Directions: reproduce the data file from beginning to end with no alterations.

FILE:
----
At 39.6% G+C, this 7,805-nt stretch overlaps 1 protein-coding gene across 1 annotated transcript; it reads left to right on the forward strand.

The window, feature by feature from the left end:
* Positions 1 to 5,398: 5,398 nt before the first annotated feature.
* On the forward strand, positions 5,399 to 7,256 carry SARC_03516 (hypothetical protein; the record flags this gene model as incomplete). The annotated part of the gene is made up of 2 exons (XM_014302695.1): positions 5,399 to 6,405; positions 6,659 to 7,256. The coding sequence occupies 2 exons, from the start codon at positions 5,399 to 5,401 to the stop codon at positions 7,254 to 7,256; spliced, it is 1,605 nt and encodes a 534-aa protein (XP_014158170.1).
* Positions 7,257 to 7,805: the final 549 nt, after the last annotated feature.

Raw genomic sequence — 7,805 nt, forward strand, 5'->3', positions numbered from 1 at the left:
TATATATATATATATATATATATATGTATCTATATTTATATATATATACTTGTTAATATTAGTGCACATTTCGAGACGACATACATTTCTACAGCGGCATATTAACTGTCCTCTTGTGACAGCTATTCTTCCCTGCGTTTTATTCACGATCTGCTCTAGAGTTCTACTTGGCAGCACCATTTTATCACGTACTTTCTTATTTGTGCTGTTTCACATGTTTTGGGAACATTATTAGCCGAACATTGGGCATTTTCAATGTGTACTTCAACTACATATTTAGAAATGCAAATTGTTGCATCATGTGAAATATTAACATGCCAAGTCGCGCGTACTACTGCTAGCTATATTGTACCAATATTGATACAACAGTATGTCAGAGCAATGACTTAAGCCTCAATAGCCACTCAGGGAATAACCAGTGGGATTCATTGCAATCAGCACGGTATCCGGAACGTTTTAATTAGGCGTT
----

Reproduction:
At 39.6% G+C, this 7,805-nt stretch overlaps 1 protein-coding gene across 1 annotated transcript; it reads left to right on the forward strand.

The window, feature by feature from the left end:
* Positions 1 to 5,398: 5,398 nt before the first annotated feature.
* On the forward strand, positions 5,399 to 7,256 carry SARC_03516 (hypothetical protein; the record flags this gene model as incomplete). The annotated part of the gene is made up of 2 exons (XM_014302695.1): positions 5,399 to 6,405; positions 6,659 to 7,256. The coding sequence occupies 2 exons, from the start codon at positions 5,399 to 5,401 to the stop codon at positions 7,254 to 7,256; spliced, it is 1,605 nt and encodes a 534-aa protein (XP_014158170.1).
* Positions 7,257 to 7,805: the final 549 nt, after the last annotated feature.

Raw genomic sequence — 7,805 nt, forward strand, 5'->3', positions numbered from 1 at the left:
TATATATATATATATATATATATATGTATCTATATTTATATATATATACTTGTTAATATTAGTGCACATTTCGAGACGACATACATTTCTACAGCGGCATATTAACTGTCCTCTTGTGACAGCTATTCTTCCCTGCGTTTTATTCACGATCTGCTCTAGAGTTCTACTTGGCAGCACCATTTTATCACGTACTTTCTTATTTGTGCTGTTTCACATGTTTTGGGAACATTATTAGCCGAACATTGGGCATTTTCAATGTGTACTTCAACTACATATTTAGAAATGCAAATTGTTGCATCATGTGAAATATTAACATGCCAAGTCGCGCGTACTACTGCTAGCTATATTGTACCAATATTGATACAACAGTATGTCAGAGCAATGACTTAAGCCTCAATAGCCACTCAGGGAATAACCAGTGGGATTCATTGCAATCAGCACGGTATCCGGAACGTTTTAATTAGGCGTT